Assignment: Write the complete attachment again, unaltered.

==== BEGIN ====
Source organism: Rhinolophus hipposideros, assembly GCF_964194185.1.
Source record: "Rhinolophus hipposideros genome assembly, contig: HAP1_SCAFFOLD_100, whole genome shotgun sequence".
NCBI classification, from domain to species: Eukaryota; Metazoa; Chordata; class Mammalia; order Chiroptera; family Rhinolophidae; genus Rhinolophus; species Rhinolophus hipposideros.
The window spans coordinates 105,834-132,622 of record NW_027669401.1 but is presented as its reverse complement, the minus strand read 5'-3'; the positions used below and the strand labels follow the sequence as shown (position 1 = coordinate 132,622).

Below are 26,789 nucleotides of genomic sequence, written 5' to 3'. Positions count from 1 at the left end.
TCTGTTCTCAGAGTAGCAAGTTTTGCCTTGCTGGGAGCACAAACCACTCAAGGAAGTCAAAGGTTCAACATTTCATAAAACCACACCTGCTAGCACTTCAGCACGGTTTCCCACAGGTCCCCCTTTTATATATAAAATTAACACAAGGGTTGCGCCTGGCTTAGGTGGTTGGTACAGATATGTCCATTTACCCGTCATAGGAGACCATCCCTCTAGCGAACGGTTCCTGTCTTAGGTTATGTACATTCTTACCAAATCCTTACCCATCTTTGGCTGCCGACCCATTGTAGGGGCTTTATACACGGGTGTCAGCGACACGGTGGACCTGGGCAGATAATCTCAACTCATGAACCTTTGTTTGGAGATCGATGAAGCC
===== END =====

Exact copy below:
Source organism: Rhinolophus hipposideros, assembly GCF_964194185.1.
Source record: "Rhinolophus hipposideros genome assembly, contig: HAP1_SCAFFOLD_100, whole genome shotgun sequence".
NCBI classification, from domain to species: Eukaryota; Metazoa; Chordata; class Mammalia; order Chiroptera; family Rhinolophidae; genus Rhinolophus; species Rhinolophus hipposideros.
The window spans coordinates 105,834-132,622 of record NW_027669401.1 but is presented as its reverse complement, the minus strand read 5'-3'; the positions used below and the strand labels follow the sequence as shown (position 1 = coordinate 132,622).

Below are 26,789 nucleotides of genomic sequence, written 5' to 3'. Positions count from 1 at the left end.
TCTGTTCTCAGAGTAGCAAGTTTTGCCTTGCTGGGAGCACAAACCACTCAAGGAAGTCAAAGGTTCAACATTTCATAAAACCACACCTGCTAGCACTTCAGCACGGTTTCCCACAGGTCCCCCTTTTATATATAAAATTAACACAAGGGTTGCGCCTGGCTTAGGTGGTTGGTACAGATATGTCCATTTACCCGTCATAGGAGACCATCCCTCTAGCGAACGGTTCCTGTCTTAGGTTATGTACATTCTTACCAAATCCTTACCCATCTTTGGCTGCCGACCCATTGTAGGGGCTTTATACACGGGTGTCAGCGACACGGTGGACCTGGGCAGATAATCTCAACTCATGAACCTTTGTTTGGAGATCGATGAAGCC